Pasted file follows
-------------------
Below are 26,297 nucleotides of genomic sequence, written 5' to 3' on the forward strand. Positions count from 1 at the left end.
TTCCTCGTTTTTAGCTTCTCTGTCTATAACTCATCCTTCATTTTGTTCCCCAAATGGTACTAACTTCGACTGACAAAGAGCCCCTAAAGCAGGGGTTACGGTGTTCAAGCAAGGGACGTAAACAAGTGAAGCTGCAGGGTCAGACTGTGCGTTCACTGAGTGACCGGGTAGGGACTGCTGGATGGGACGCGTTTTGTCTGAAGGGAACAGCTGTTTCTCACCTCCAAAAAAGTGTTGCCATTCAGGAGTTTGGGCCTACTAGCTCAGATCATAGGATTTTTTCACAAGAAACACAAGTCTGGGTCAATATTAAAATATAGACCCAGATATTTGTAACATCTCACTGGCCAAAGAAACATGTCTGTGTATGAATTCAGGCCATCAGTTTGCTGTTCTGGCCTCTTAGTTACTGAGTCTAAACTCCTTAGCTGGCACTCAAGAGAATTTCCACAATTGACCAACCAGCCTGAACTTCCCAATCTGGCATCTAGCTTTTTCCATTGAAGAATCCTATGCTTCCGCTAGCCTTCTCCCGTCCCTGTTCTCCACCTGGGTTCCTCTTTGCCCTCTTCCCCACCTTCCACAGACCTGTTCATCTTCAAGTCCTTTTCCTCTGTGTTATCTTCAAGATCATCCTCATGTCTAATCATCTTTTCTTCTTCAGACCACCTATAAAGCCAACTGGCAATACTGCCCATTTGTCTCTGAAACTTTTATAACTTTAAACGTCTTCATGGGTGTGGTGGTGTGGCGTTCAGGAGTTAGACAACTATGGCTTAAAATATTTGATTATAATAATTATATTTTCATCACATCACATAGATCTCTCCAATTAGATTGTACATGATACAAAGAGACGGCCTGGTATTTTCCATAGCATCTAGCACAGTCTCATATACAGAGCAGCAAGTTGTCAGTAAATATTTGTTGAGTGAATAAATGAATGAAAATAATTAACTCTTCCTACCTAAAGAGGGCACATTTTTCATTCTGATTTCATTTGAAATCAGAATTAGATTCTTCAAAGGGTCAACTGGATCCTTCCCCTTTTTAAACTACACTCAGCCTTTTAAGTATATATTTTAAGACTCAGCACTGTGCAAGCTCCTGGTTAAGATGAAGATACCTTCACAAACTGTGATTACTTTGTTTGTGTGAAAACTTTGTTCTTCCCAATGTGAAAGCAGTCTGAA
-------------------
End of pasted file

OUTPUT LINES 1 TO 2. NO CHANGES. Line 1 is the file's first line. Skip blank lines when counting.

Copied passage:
Below are 26,297 nucleotides of genomic sequence, written 5' to 3' on the forward strand. Positions count from 1 at the left end.
TTCCTCGTTTTTAGCTTCTCTGTCTATAACTCATCCTTCATTTTGTTCCCCAAATGGTACTAACTTCGACTGACAAAGAGCCCCTAAAGCAGGGGTTACGGTGTTCAAGCAAGGGACGTAAACAAGTGAAGCTGCAGGGTCAGACTGTGCGTTCACTGAGTGACCGGGTAGGGACTGCTGGATGGGACGCGTTTTGTCTGAAGGGAACAGCTGTTTCTCACCTCCAAAAAAGTGTTGCCATTCAGGAGTTTGGGCCTACTAGCTCAGATCATAGGATTTTTTCACAAGAAACACAAGTCTGGGTCAATATTAAAATATAGACCCAGATATTTGTAACATCTCACTGGCCAAAGAAACATGTCTGTGTATGAATTCAGGCCATCAGTTTGCTGTTCTGGCCTCTTAGTTACTGAGTCTAAACTCCTTAGCTGGCACTCAAGAGAATTTCCACAATTGACCAACCAGCCTGAACTTCCCAATCTGGCATCTAGCTTTTTCCATTGAAGAATCCTATGCTTCCGCTAGCCTTCTCCCGTCCCTGTTCTCCACCTGGGTTCCTCTTTGCCCTCTTCCCCACCTTCCACAGACCTGTTCATCTTCAAGTCCTTTTCCTCTGTGTTATCTTCAAGATCATCCTCATGTCTAATCATCTTTTCTTCTTCAGACCACCTATAAAGCCAACTGGCAATACTGCCCATTTGTCTCTGAAACTTTTATAACTTTAAACGTCTTCATGGGTGTGGTGGTGTGGCGTTCAGGAGTTAGACAACTATGGCTTAAAATATTTGATTATAATAATTATATTTTCATCACATCACATAGATCTCTCCAATTAGATTGTACATGATACAAAGAGACGGCCTGGTATTTTCCATAGCATCTAGCACAGTCTCATATACAGAGCAGCAAGTTGTCAGTAAATATTTGTTGAGTGAATAAATGAATGAAAATAATTAACTCTTCCTACCTAAAGAGGGCACATTTTTCATTCTGATTTCATTTGAAATCAGAATTAGATTCTTCAAAGGGTCAACTGGATCCTTCCCCTTTTTAAACTACACTCAGCCTTTTAAGTATATATTTTAAGACTCAGCACTGTGCAAGCTCCTGGTTAAGATGAAGATACCTTCACAAACTGTGATTACTTTGTTTGTGTGAAAACTTTGTTCTTCCCAATGTGAAAGCAGTCTGAA